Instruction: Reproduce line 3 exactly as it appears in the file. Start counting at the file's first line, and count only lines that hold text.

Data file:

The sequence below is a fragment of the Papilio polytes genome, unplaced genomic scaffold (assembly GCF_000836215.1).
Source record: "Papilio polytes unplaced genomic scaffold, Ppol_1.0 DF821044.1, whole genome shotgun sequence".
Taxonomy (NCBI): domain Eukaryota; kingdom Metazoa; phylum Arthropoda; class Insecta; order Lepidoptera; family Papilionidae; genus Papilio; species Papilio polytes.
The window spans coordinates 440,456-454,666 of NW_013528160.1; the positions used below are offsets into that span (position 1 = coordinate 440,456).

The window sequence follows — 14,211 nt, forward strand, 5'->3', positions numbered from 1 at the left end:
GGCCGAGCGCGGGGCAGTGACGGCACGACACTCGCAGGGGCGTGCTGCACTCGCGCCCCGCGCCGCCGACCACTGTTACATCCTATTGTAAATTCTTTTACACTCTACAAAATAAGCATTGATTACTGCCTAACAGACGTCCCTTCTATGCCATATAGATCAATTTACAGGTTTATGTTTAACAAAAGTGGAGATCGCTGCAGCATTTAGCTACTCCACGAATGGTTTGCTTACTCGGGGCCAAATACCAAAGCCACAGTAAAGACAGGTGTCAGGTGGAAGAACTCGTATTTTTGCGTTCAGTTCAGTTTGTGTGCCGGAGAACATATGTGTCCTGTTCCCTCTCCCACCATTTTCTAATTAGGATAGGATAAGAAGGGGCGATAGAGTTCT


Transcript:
Taxonomy (NCBI): domain Eukaryota; kingdom Metazoa; phylum Arthropoda; class Insecta; order Lepidoptera; family Papilionidae; genus Papilio; species Papilio polytes.